london 1a

london 2 a

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Digital Painting: Painting over photos

Another way of producing concept ideas particularly when dealing with actual locations is to paint over photos. This will probably be useful for when visualising set dressing rather than set build. It allows visualisation of a mood, alterations of lighting and might be useful for the designer who wants to guide design at the post production phase. I see that I will use this technique for some of my location choices around London that are not going to feature in my main model/design.  Once I get the hang of digital painting it should be fairly straight forward to produce concepts.

Again, these are just rough images showing what can be done. I will spend a lot more time on my chosen locations when I have my photos next week.


photo work

photo work2

The bottom image is some digital painting with various filters to change sections of the buildings.

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The Creative Quarter Project: Phase 1

Last month Emma Bibby and I teamed up to take on a brief with Nottingham’s Creative Quarter initiative and Nottingham City Council in which artists work with apprentices from Nottingham’s various work sectors.

The Brief:- To work with the apprentices on designing and realising a piece of sculpture that would be installed for apprentice week at the beginning of March. Although it didn’t have to be a literal connection with their trades it had to encompass something about them.

We were also given £300 budget to work with.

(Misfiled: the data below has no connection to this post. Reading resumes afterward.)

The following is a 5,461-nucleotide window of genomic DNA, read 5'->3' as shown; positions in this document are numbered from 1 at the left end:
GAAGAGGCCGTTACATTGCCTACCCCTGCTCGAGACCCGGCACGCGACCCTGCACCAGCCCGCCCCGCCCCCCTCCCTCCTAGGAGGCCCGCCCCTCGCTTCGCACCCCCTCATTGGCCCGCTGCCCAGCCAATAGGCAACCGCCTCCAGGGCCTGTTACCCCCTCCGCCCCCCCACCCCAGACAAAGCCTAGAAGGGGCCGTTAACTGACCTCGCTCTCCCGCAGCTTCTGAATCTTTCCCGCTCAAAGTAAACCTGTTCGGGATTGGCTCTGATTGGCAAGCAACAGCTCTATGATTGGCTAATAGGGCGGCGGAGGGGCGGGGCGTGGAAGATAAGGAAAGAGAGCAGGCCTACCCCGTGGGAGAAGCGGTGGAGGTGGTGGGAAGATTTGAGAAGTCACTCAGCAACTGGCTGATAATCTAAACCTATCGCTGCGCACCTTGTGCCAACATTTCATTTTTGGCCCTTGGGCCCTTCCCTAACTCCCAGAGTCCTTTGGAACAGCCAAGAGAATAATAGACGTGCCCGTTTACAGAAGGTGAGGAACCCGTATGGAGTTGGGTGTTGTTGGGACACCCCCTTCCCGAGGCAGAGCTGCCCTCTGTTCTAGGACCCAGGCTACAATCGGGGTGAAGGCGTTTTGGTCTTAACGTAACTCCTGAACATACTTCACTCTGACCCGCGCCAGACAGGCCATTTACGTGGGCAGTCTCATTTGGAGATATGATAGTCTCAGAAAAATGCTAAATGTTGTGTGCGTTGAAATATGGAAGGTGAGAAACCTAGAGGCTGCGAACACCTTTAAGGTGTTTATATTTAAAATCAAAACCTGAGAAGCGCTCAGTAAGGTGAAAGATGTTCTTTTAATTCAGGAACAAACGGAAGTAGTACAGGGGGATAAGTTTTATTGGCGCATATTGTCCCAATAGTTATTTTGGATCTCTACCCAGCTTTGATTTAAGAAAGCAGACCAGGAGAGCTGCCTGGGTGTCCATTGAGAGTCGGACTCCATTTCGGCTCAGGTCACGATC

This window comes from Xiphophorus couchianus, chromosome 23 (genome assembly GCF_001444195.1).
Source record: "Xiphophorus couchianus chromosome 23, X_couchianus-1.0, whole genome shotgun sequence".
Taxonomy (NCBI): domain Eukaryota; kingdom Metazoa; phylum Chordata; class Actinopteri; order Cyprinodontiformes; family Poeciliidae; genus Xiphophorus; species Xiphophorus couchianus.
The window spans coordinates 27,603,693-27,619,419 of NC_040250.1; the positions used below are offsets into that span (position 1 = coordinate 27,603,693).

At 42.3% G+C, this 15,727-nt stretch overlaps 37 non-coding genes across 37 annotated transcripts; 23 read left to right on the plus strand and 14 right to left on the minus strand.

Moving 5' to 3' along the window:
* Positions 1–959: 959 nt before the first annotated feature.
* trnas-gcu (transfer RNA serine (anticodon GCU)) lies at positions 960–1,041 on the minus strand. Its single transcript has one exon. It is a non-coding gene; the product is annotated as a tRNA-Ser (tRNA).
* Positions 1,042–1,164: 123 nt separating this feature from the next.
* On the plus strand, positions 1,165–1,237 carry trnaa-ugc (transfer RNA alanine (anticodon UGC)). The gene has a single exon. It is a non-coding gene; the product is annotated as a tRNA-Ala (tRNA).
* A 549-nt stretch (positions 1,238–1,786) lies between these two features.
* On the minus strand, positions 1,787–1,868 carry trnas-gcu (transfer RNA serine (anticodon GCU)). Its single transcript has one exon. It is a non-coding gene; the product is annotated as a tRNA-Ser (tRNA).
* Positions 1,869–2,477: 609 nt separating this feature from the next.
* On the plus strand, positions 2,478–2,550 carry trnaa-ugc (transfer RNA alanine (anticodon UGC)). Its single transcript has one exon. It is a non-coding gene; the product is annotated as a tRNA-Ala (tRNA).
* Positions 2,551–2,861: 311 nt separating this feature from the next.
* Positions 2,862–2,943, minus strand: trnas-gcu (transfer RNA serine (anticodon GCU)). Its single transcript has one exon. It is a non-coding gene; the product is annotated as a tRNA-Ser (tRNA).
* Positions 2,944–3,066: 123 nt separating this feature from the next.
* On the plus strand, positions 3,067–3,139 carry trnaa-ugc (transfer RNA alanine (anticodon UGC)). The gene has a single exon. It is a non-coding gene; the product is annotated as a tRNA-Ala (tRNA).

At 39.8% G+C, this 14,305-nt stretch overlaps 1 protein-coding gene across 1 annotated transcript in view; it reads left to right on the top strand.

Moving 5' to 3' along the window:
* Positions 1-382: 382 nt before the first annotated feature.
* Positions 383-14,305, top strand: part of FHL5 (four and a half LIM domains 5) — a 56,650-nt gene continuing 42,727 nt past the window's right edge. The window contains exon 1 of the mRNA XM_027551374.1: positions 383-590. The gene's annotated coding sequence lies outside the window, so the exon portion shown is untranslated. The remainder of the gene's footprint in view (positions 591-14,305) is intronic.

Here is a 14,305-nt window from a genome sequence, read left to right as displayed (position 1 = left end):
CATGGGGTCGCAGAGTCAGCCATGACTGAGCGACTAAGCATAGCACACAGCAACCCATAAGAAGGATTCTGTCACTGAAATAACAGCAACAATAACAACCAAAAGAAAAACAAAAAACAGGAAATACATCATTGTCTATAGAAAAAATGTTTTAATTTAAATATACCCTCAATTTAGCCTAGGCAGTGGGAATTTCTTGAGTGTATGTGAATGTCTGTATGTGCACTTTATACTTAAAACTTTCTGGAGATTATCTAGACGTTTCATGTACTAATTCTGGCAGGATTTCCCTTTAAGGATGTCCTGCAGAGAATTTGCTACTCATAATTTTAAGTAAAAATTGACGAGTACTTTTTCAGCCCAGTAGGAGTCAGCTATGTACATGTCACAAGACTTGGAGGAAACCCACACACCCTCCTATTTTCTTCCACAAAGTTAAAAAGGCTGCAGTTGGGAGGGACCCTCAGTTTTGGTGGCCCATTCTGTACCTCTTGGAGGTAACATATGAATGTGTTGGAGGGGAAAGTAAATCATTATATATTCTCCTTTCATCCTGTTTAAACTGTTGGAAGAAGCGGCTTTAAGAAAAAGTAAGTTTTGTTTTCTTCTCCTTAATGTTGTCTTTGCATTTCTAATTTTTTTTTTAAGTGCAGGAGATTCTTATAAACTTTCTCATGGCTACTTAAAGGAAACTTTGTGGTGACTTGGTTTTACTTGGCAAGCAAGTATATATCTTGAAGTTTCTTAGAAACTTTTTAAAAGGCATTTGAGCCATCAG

We were assigned to the hairdressing academy and in week 1, once we’d meet up with Kathy from the Creative Quarter, Leanne from the council and all the other artists we spent some time collecting visual ideas as a starting point and as something to encourage the hairdressers to think of possible designs. We wanted them to have as much input from an early stage, so kept our ideas and visuals to the possible use of recycled materials and hairdressing styles, using visuals from Pinterest. Below is the mood/visual board that we put together to get the project started.


This was what we took to the first meeting, along with a selection of samples of plastics that could be used in the construction.

Meeting 1 mainly consisted of discussing the idea and CQ project, meeting some of the apprentices and their supervisors and leaving them with the task of coming up with an idea. We  were aware from the early stages that the apprentices didn’t have the building skills to do anything large-scale so Emma and I would take on the construction side. It was apparent that they had very little time to spare on the project, mainly Mondays.

Meeting 2 on the following Monday was when the idea was presented to us. They wanted to use old hairdressing heads that were no longer useful due to the thinning hair and build a larger head from those. There were practicalities to consider such as what paint to use, how much time they had to spare, scale and how many heads would need to be painted. We also discussed the possibility of doing some kind of hairstyle on top of the head, so left them with the task of designing an avant-garde hairstyle/piece for the following meeting.

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Above images are the heads to be used and an example of an avant-garde hairstyle.

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Digital Painting: Playing with Photoshop

I recently bought a Wacom board so I could practice digital painting, combining software such as Sketch Up with Photoshop. My initial Sketch Up drawing was okay but a bit too clinical, so the idea was to try painting over the top of it and layering filters to see if I could come up with some thing that was half decent. This is my first attempt with the Wacom tablet.

From this…

rubbish street mask

To this…


The following two pictures are using sepia and blue filters.

wacom 4 cool

wacom 3 sepia

It’s sketchy and will take some more practice to get the precision of a pencil and brush, but theoretically concepts can be developed through combining Sketch Up, Photoshop and painting with the Wacom tablet and pen.